A severe discrepancy between achievement and intellectual capacity in one or more areas that did not primarily result from inadequate sensory acuity; environmental, economic or academic disadvantage; emotional disturbance; or mental retardation.
Often people assume that students with learning disabilities are unmotivated and less intelligent. Many question whether these students can succeed in college. Students with learning disabilities are not intellectually limited. They have the potential to succeed in higher education and are accepted based on the same qualifications as other students. In fact, students with learning disabilities attend the top academic institutions in our nation." U.S. Dept. Ed.

While this may not be the case for many it is for some. I think that's why you see the variance in people doing well in one area but failing in the others.

Not suggesting GP is effected by this - just sharing my experience and thoughts about it...

The Grand Poobah said...

Anon 4:42: It's certainly possible that I suffer from some neurological condition that affects my ability to focus on the essays and PTs.

I'm told that I write excellent answers when I am not under time constraints, but for some reason I don't do as well when under the gun, so to speak.

Perhaps it's some version of ADD? I've never been officially diagnosed, but I believe it's a possibility. I'm pretty certain, though, that if I was 8 years old today I would be diagnosed as such.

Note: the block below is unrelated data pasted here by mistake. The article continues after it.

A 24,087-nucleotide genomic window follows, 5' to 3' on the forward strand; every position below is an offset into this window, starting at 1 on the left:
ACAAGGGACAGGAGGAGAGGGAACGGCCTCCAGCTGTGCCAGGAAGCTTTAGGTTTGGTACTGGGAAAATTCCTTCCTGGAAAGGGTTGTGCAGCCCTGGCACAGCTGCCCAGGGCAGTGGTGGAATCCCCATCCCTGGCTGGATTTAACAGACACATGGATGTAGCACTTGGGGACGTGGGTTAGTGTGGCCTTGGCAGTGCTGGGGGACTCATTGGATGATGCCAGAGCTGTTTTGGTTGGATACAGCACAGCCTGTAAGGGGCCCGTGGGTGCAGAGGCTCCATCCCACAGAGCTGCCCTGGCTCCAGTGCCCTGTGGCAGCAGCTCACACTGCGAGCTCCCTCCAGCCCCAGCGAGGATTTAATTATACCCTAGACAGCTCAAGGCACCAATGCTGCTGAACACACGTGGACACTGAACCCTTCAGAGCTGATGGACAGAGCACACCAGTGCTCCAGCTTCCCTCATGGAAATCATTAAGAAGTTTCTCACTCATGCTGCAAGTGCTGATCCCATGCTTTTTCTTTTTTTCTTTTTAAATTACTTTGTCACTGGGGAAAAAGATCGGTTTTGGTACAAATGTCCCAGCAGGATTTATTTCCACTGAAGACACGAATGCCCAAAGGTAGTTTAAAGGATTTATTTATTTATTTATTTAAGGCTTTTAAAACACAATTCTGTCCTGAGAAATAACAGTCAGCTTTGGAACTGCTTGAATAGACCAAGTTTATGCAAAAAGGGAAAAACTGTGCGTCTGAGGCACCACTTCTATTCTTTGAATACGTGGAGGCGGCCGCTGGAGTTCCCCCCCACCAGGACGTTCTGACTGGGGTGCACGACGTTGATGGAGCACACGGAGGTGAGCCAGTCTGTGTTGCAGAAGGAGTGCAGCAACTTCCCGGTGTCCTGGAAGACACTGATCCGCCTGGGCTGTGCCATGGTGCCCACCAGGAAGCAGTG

Regardless, I have friends who managed to get through law school with definite ADD challenges but are unable to get accommodations for the bar exam because they, like you, don't have a medical history.

If I may make a recommendation, Jason Tolerico's MBE program is excellent. As good as I am on the MBEs, he showed me how to do even better.

Best of luck to you, and thanks for the info on childhood epilepsy. I'll wager you're not the only one out there struggling with the effects of that illness.

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The Grand Poobah said...

Anon 8:27: And I still don't know BC. S/he apparently quickly created a Gmail account and sent me a personal email. We exchanged a couple of emails in which I asked a number of times for some identifying information, I even asked for simple stuff such as whether it was male or female. I received no definitive answer to any of my questions.

So, to say that I know that person is stretching what I said in my earlier email beyond recognition.

And on a related note, I've approved various comments that make reference to BC but, from this point on, I'm going to wield a heavy censorship hammer.

Again, I will not allow this blog to be used as a guerrilla marketing tool for the purposes of another disingenuous tool.

The Mighty GP Has Spoken!